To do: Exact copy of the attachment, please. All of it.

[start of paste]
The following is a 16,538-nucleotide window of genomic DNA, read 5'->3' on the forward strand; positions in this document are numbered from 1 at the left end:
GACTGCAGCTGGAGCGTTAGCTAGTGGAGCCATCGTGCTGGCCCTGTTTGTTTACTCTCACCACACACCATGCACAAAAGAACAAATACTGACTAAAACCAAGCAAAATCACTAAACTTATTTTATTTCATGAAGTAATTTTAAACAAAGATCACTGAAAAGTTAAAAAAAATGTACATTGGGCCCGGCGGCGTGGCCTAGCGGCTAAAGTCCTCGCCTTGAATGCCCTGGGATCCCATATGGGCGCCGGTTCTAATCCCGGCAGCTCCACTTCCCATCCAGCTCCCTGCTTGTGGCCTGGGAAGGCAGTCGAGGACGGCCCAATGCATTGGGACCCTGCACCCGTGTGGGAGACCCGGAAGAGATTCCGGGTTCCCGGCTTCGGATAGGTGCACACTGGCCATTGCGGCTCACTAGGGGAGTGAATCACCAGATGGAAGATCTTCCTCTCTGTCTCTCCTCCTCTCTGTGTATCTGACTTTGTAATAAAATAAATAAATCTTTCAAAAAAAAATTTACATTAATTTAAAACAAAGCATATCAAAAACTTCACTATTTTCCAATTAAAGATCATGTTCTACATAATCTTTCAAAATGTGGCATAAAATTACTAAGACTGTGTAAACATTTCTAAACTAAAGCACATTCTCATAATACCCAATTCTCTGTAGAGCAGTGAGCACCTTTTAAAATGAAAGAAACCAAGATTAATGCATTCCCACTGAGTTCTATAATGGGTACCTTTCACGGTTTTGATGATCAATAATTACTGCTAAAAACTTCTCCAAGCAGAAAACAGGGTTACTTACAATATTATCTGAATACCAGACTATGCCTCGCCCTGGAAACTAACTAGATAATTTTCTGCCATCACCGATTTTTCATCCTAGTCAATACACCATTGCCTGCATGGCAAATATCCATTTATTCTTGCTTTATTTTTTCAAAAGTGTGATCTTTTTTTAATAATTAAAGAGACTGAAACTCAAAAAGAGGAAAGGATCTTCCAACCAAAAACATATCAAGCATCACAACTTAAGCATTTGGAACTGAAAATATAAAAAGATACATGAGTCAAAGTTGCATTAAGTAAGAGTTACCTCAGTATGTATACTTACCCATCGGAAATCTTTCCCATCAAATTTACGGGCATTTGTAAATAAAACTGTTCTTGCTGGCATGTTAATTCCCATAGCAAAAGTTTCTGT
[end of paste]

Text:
The following is a 16,538-nucleotide window of genomic DNA, read 5'->3' on the forward strand; positions in this document are numbered from 1 at the left end:
GACTGCAGCTGGAGCGTTAGCTAGTGGAGCCATCGTGCTGGCCCTGTTTGTTTACTCTCACCACACACCATGCACAAAAGAACAAATACTGACTAAAACCAAGCAAAATCACTAAACTTATTTTATTTCATGAAGTAATTTTAAACAAAGATCACTGAAAAGTTAAAAAAAATGTACATTGGGCCCGGCGGCGTGGCCTAGCGGCTAAAGTCCTCGCCTTGAATGCCCTGGGATCCCATATGGGCGCCGGTTCTAATCCCGGCAGCTCCACTTCCCATCCAGCTCCCTGCTTGTGGCCTGGGAAGGCAGTCGAGGACGGCCCAATGCATTGGGACCCTGCACCCGTGTGGGAGACCCGGAAGAGATTCCGGGTTCCCGGCTTCGGATAGGTGCACACTGGCCATTGCGGCTCACTAGGGGAGTGAATCACCAGATGGAAGATCTTCCTCTCTGTCTCTCCTCCTCTCTGTGTATCTGACTTTGTAATAAAATAAATAAATCTTTCAAAAAAAAATTTACATTAATTTAAAACAAAGCATATCAAAAACTTCACTATTTTCCAATTAAAGATCATGTTCTACATAATCTTTCAAAATGTGGCATAAAATTACTAAGACTGTGTAAACATTTCTAAACTAAAGCACATTCTCATAATACCCAATTCTCTGTAGAGCAGTGAGCACCTTTTAAAATGAAAGAAACCAAGATTAATGCATTCCCACTGAGTTCTATAATGGGTACCTTTCACGGTTTTGATGATCAATAATTACTGCTAAAAACTTCTCCAAGCAGAAAACAGGGTTACTTACAATATTATCTGAATACCAGACTATGCCTCGCCCTGGAAACTAACTAGATAATTTTCTGCCATCACCGATTTTTCATCCTAGTCAATACACCATTGCCTGCATGGCAAATATCCATTTATTCTTGCTTTATTTTTTCAAAAGTGTGATCTTTTTTTAATAATTAAAGAGACTGAAACTCAAAAAGAGGAAAGGATCTTCCAACCAAAAACATATCAAGCATCACAACTTAAGCATTTGGAACTGAAAATATAAAAAGATACATGAGTCAAAGTTGCATTAAGTAAGAGTTACCTCAGTATGTATACTTACCCATCGGAAATCTTTCCCATCAAATTTACGGGCATTTGTAAATAAAACTGTTCTTGCTGGCATGTTAATTCCCATAGCAAAAGTTTCTGT